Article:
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THESE days you can buy into Lexus ownership – a brand synonymous with the ultimate in Japanese luxury – in many ways.

From a sporty hatchback, to a wafting super-saloon, the Toyota-owned marque should and does offer up an air of sophistication, quality and prestige.

And so, its luxury SUV the RX, now the bigger of two pumped-up off-road models, couldn’t possibly get away with a few tweaks here and there when it came to a revamp.

In fact, it’s probably not too outlandish to suggest that the RX is an example of Lexus doing what it does best.

While it might not hold its own as the world’s greatest mud-plugger, luxury SUV buyers expect more in the shape of performance, comfort, space and, increasingly fuel economy.

740A_MS_P-07_1J4_NamePlate_200tIn short, in this end of the market, you need to launch a car that offers a bit of everything and the latest RX series does not disappoint.

For starters, it has plenty of wow factor. Big SUVs tend to either go for understated or ostentatious. The Lexus certainly falls into the latter camp.

It’s not what you’d call pretty, but its sharp angles, vast spindle grille, and “floating” roof created by the blacked-out C-pillar make it obvious you like to make a statement.

The interior is exactly as you’d expect. Build quality is nothing short of exquisite, the seats are extremely comfortable, visibility is better than you might think and there’s a dizzying array of equipment. Despite the absurd array of knobs and buttons, it’s all fairly easy to understand, too.

That said, it’s marred a bit by the principle control device which, in my test car was a floppy joystick thing, which works a bit like a mouse on the giant infotainment display. This has never been a good way to navigate menus and it still isn’t now. It’s the only thing I was disappointed to see.

Everything else is immensely likable. More than ever in a top-of-the-range Lexus, you’re left wondering, as you peruse the beautiful materials used around the cabin, if there is a nicer place to sit this side of a Rolls Royce. It really is lovely.

740A_MS_4-08_Fspo_Turbo_1J7Lexus has remained steadfast in its anti-diesel approach to powering its cars. As such, you can have the new RX with a fairly capable 2.0-litre turbocharged petrol engine and an updated version of the car’s current hybrid powertrain.

The latter has been retuned, and features a naughty-but-nice 3.5-litre V6 engine mated to an electric motor. The total output from this system, which was fitted to my test car, is more than 300bhp. And I can assure you, it’s more than enough.

There are five trims on offer – S, SE, Luxury, F-Sport and Premier but with all versions the equipment level is very generous.

Even in the SE, the lowest trim available with the hybrid powertrain, you get auto-dimming mirrors, leather upholstery, heated and cooled front powered seats, ad memory settings for the seat, mirrors and steering wheel positions.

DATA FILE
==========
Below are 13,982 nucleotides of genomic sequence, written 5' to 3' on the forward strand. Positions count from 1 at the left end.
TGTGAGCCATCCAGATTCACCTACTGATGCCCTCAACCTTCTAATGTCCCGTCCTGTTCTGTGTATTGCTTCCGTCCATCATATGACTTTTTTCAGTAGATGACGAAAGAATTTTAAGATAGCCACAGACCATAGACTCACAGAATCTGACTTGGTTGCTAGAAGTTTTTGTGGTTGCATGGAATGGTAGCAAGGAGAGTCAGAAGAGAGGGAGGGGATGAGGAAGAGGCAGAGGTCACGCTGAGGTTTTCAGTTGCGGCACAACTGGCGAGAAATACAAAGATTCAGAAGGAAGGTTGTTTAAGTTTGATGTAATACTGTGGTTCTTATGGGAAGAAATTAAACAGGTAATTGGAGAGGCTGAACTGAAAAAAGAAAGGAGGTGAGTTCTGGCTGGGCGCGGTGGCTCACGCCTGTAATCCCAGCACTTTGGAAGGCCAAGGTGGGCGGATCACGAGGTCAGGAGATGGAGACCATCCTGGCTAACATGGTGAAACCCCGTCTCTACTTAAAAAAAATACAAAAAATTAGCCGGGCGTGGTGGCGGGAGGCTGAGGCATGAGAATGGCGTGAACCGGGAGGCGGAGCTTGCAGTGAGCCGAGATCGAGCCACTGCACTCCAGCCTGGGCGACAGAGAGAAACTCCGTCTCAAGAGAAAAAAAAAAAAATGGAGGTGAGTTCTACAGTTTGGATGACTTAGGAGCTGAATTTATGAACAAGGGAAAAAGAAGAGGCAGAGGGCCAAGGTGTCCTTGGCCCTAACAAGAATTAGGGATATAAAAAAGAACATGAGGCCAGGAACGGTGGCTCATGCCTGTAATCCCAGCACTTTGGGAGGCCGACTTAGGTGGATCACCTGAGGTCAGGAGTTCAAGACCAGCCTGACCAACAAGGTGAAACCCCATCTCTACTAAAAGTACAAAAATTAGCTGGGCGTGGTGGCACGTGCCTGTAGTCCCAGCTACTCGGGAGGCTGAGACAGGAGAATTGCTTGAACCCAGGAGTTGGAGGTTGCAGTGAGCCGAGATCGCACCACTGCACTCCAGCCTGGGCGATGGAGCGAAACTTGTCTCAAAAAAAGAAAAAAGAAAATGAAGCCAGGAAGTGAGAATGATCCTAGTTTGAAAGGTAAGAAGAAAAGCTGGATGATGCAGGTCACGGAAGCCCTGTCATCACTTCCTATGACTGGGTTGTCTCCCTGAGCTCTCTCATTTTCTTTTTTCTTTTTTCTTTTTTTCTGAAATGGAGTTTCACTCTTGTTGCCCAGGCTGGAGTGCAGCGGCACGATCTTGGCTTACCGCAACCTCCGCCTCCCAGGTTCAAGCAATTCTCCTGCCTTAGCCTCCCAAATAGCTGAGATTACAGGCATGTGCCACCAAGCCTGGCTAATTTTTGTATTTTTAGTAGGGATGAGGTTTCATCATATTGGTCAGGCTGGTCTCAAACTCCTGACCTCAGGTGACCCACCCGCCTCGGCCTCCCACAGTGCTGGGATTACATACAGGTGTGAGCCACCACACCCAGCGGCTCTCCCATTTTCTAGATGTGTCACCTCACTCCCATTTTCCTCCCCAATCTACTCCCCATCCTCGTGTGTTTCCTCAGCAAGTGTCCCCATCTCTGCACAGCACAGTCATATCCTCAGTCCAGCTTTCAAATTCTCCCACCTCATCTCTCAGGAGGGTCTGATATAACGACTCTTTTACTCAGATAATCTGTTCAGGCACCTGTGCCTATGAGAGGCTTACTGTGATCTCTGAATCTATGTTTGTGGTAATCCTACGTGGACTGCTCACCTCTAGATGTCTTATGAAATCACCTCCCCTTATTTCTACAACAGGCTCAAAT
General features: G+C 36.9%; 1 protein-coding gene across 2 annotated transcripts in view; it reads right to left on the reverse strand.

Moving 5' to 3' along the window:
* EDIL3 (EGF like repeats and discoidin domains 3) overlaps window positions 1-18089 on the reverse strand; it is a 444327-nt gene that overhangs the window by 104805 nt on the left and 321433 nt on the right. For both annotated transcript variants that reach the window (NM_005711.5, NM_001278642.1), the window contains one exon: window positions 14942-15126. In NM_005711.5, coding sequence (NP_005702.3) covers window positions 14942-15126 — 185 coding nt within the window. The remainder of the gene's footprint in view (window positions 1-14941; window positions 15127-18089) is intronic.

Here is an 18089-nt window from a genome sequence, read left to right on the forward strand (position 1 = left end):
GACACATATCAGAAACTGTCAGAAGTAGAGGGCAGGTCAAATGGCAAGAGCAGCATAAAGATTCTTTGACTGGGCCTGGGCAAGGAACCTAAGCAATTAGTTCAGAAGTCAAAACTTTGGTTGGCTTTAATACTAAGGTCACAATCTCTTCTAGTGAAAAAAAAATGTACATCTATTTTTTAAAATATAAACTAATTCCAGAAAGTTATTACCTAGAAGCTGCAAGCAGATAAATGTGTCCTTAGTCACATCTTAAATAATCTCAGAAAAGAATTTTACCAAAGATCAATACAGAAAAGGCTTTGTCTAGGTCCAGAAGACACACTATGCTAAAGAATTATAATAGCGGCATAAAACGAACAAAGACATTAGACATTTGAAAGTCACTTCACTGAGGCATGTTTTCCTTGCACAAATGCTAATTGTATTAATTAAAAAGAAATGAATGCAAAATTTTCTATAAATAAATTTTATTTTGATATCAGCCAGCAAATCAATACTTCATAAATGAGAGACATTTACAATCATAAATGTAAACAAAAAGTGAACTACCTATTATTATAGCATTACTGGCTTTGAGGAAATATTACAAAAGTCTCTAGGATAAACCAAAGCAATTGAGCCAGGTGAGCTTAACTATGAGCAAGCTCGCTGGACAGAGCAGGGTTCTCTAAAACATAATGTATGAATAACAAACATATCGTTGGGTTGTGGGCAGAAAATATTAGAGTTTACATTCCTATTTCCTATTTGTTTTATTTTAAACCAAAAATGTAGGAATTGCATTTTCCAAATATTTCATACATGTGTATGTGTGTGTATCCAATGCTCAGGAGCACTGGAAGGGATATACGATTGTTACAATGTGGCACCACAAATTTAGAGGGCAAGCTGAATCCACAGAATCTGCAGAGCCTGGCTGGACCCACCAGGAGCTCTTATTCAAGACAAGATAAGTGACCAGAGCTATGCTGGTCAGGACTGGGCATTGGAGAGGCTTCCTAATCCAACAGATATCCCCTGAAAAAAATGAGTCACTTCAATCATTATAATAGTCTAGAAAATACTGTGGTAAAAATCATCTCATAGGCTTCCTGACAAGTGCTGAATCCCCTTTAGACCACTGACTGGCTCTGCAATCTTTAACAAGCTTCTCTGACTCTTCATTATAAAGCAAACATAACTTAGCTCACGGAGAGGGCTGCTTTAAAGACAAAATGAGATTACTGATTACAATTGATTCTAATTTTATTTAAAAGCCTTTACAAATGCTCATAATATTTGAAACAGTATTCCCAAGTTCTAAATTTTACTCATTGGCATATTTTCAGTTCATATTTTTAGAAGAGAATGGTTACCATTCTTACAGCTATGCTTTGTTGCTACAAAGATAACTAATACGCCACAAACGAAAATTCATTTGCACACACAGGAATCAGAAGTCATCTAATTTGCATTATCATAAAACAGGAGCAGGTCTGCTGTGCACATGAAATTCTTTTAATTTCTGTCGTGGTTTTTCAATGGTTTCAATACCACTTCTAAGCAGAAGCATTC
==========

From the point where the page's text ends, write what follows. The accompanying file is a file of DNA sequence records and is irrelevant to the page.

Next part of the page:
In the top-spec versions you get the larger, 12.3in satellite navigation screen with DVD player, 20in alloys, a gesture controlled bootlid and a wireless phone charger. It really is a gadget-lover’s paradise.

It doesn’t stop there, either. There’s also Lexus’s remarkable safety system plus, which combines existing technologies such as pre-emergency braking, lane departure warning and automatic high-beam lights with a new lane-keeping assistance feature. This, along with the car’s adaptive cruise control, means it comes as near as Lexus dares to an auto-pilot function.

Of course, you’ll need deep pockets to own an RX, but not as deep as you might think – especially given its competition. A base model will set you back £40,000 while the full-fat Premier models weigh in at nearly £48,000 before you tick options.

However, if you’re a fan of the Lexus brand – and there’s no reason why you shouldn’t be – these will seem like perfectly reasonable prices.

The truth is, the previous RXs were always appealing in their own right but, with the new RX, Lexus has showcased everything it does well in a bold and brave new car.

There can be no doubt that this is certainly the best RX that’s ever been produced, but because this is an example of the brand doing what it does best, in my opinion it’s probably also the best Lexus on the market.

 

 

 

 

 

 

About Gareth Butterfield

Motoring and travel journalist Gareth Butterfield has a passion for writing reviews. Whether it be a biscuit or a Bugatti, 34-year-old Gareth will happily test it out and write about it. His job as a reporter for a large regional newspaper group has brought him plenty of opportunities to hone his skills and to produce articles for many titles and websites, mainly covering the Midlands. Over the years, Gareth has driven some of the most advanced and impressive cars in the world. As well as a few of the really rubbish ones.